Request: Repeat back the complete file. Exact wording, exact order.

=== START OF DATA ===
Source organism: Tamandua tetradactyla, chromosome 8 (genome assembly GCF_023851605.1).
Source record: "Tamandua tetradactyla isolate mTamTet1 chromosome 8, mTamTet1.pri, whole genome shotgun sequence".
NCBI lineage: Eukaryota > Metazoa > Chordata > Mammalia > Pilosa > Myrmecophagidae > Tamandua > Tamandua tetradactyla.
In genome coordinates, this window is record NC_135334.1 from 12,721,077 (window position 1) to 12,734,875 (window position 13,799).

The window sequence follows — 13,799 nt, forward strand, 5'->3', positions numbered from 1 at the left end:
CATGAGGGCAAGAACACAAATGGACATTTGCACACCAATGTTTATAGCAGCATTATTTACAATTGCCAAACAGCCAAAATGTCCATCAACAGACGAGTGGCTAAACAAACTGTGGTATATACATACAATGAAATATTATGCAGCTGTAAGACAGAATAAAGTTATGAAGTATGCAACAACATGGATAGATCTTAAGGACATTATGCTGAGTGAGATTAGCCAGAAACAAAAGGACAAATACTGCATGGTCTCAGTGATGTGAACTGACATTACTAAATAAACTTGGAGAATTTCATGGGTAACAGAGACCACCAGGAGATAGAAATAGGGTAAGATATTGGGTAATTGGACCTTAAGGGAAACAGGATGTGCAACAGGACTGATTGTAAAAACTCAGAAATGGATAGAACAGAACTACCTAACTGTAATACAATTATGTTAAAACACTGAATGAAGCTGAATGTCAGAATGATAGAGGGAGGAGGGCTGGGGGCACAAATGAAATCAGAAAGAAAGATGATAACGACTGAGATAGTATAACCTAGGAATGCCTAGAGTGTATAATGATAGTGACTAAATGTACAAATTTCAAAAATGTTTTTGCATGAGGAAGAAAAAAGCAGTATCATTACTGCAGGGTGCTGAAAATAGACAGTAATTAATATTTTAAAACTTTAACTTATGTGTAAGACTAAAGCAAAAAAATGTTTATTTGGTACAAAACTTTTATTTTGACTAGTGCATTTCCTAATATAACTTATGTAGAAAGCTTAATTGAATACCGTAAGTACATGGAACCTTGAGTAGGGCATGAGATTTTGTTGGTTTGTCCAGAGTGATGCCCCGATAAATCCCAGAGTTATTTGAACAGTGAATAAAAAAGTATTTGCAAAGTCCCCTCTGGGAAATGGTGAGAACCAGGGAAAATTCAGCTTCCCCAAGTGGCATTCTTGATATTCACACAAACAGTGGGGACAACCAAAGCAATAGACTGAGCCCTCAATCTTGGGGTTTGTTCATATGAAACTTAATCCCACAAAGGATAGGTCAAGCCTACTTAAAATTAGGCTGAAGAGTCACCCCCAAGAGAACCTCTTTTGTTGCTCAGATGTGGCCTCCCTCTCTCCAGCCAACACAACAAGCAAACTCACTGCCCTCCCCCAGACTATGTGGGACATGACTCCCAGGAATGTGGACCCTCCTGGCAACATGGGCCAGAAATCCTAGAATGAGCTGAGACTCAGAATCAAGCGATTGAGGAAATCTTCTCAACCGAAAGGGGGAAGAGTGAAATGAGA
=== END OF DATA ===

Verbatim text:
Source organism: Tamandua tetradactyla, chromosome 8 (genome assembly GCF_023851605.1).
Source record: "Tamandua tetradactyla isolate mTamTet1 chromosome 8, mTamTet1.pri, whole genome shotgun sequence".
NCBI lineage: Eukaryota > Metazoa > Chordata > Mammalia > Pilosa > Myrmecophagidae > Tamandua > Tamandua tetradactyla.
In genome coordinates, this window is record NC_135334.1 from 12,721,077 (window position 1) to 12,734,875 (window position 13,799).

The window sequence follows — 13,799 nt, forward strand, 5'->3', positions numbered from 1 at the left end:
CATGAGGGCAAGAACACAAATGGACATTTGCACACCAATGTTTATAGCAGCATTATTTACAATTGCCAAACAGCCAAAATGTCCATCAACAGACGAGTGGCTAAACAAACTGTGGTATATACATACAATGAAATATTATGCAGCTGTAAGACAGAATAAAGTTATGAAGTATGCAACAACATGGATAGATCTTAAGGACATTATGCTGAGTGAGATTAGCCAGAAACAAAAGGACAAATACTGCATGGTCTCAGTGATGTGAACTGACATTACTAAATAAACTTGGAGAATTTCATGGGTAACAGAGACCACCAGGAGATAGAAATAGGGTAAGATATTGGGTAATTGGACCTTAAGGGAAACAGGATGTGCAACAGGACTGATTGTAAAAACTCAGAAATGGATAGAACAGAACTACCTAACTGTAATACAATTATGTTAAAACACTGAATGAAGCTGAATGTCAGAATGATAGAGGGAGGAGGGCTGGGGGCACAAATGAAATCAGAAAGAAAGATGATAACGACTGAGATAGTATAACCTAGGAATGCCTAGAGTGTATAATGATAGTGACTAAATGTACAAATTTCAAAAATGTTTTTGCATGAGGAAGAAAAAAGCAGTATCATTACTGCAGGGTGCTGAAAATAGACAGTAATTAATATTTTAAAACTTTAACTTATGTGTAAGACTAAAGCAAAAAAATGTTTATTTGGTACAAAACTTTTATTTTGACTAGTGCATTTCCTAATATAACTTATGTAGAAAGCTTAATTGAATACCGTAAGTACATGGAACCTTGAGTAGGGCATGAGATTTTGTTGGTTTGTCCAGAGTGATGCCCCGATAAATCCCAGAGTTATTTGAACAGTGAATAAAAAAGTATTTGCAAAGTCCCCTCTGGGAAATGGTGAGAACCAGGGAAAATTCAGCTTCCCCAAGTGGCATTCTTGATATTCACACAAACAGTGGGGACAACCAAAGCAATAGACTGAGCCCTCAATCTTGGGGTTTGTTCATATGAAACTTAATCCCACAAAGGATAGGTCAAGCCTACTTAAAATTAGGCTGAAGAGTCACCCCCAAGAGAACCTCTTTTGTTGCTCAGATGTGGCCTCCCTCTCTCCAGCCAACACAACAAGCAAACTCACTGCCCTCCCCCAGACTATGTGGGACATGACTCCCAGGAATGTGGACCCTCCTGGCAACATGGGCCAGAAATCCTAGAATGAGCTGAGACTCAGAATCAAGCGATTGAGGAAATCTTCTCAACCGAAAGGGGGAAGAGTGAAATGAGA